Gov. Paul LePage is under investigation by a bipartisan committee looking into his threats against the Good Will-Hinckley School, which apparently had the audacity to hire someone without his approval, even though that’s none of his business.

Nothing pushes LePage into a red-faced rage faster than people who don’t follow his orders, whether or not they work for him. If they work in Maine, that’s apparently good enough. So a gubernatorial tantrum erupted.

We’ve never had a more hot-headed and short-fused governor in Maine. When he doesn’t get his way, he stomps around his office throwing curses in all directions. He hurls insults. He bullies and threatens. And more often than not, he gets his way. And another innocent person suffers, because too few people will stand up to the schoolyard bully.

In this case, the innocent person wasn’t just someone running a nonprofit organization or some minor political figure, it was the speaker of the House, who not coincidentally is a Democrat.

Now the default cringing in the face of the bully is beginning to change, as the Legislature has begun to find its courage.

Confronted with this investigation, LePage reacted in a familiar way. First came the denial (he didn’t do anything, so prove it). Then, as evidence accumulated, there was a tepid acknowledgment of what he’d done, coupled with a pathetic rationale (the school can’t make complex decisions like that without my wisdom). Next was a counterattack on the “liberal press.” Finally, he began to bully the investigators.

That is where we found ourselves this week, as LePage and his remaining band of allies launched an attack on Sen. Roger Katz, a moderate Republican from Augusta who happens to be the co-chairman of the legislative committee investigating LePage.

Katz has long been known as a fair-minded, relatively non-partisan and an effective legislator, of the kind that used to be common in the Maine Legislature. He’s respectful to all, calls things as he sees them, and hasn’t been afraid to criticize LePage when it’s warranted, which has been, unfortunately, too often.

The problem for LePage is that so few people, even within the Republican Party, trust him now. He’s divided Republicans on issue after issue, ranging from Land for Maine’s Future funding to tax reform to the role of the Legislature.

All of it has produced a Republican Party more divided than ever, and a growing legion of conservatives who are beginning to stand up to say, “Enough is enough.” Their voices come not a moment too soon for the Republican Party in Maine, which almost certainly will face a backlash from voters in the next round of elections.

None of this is good for Maine. The Republican Party has a long and distinguished history in this state. From its roots as the party of Abraham Lincoln and the Civil War struggle against slavery, the party was for decades the dominant, and arguably only, political party in Maine.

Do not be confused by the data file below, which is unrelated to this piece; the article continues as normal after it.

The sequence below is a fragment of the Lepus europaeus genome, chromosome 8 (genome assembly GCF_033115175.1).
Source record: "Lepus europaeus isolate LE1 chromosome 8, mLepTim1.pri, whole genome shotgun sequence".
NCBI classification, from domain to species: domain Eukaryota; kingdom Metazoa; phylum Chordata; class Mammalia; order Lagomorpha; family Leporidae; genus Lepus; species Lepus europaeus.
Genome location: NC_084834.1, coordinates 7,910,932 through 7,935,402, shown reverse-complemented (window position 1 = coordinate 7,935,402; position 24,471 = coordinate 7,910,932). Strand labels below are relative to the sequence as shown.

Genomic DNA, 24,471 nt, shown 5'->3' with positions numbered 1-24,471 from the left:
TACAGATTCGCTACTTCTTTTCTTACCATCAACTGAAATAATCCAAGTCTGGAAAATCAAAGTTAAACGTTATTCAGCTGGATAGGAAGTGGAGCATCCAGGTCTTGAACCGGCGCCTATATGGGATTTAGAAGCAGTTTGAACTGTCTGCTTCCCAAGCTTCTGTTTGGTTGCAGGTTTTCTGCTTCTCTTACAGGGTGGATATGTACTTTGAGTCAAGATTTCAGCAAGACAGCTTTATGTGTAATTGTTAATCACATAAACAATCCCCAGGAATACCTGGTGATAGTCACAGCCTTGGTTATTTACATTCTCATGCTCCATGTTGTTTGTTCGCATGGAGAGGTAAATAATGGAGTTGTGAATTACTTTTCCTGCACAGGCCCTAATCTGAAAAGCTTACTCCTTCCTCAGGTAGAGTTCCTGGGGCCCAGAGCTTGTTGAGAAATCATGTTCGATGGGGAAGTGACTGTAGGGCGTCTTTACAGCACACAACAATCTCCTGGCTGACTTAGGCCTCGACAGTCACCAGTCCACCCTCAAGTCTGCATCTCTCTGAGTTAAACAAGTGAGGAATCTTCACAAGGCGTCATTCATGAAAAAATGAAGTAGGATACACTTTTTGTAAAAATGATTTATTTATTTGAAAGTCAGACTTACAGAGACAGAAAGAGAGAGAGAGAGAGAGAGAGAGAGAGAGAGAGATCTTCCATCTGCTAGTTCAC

For three to four generations after the Civil War, and until Edmund Muskie helped lead the resurgence of the Democratic Party, the Republican Party was generally a responsible and moderate force in Maine, particularly around conservation and environmental issues.

The party also produced a long and distinguished line of Hall of Fame leaders, including Margaret Chase Smith, Bill Cohen and Olympia Snowe, who each in their own way rose to positions of distinction to serve both Maine and the country.

Where is that Republican Party today? Where is the party of moderation and national leaders? It is under assault by LePage, who is doing everything in his power to tarnish its proud reputation, divide it along ideological and regional lines and, if necessary, destroy it if he can’t control it.

It should be clear to all, by now, that LePage’s personal demons and insecure leadership style are putting everyone in the cross-hairs, including growing numbers of Republicans. LePage now seems to believe that the party will benefit from a few circular firing squads. Responsible Republicans should know otherwise.

It is time for Republicans to save themselves and the state from the danger that LePage represents to Maine’s reputation and our ability to move forward as a state. They can only do that by thinking beyond the next election cycle to the larger good.

Stopping LePage from inflicting further damage on the party and the state is not a Democratic issue. It’s not even a Republican issue. It’s a Maine issue.

Alan Caron, a Waterville native, is a partner in the Caron and Egan consulting group, which is active in growing Maine’s next economy. Email at [email protected]

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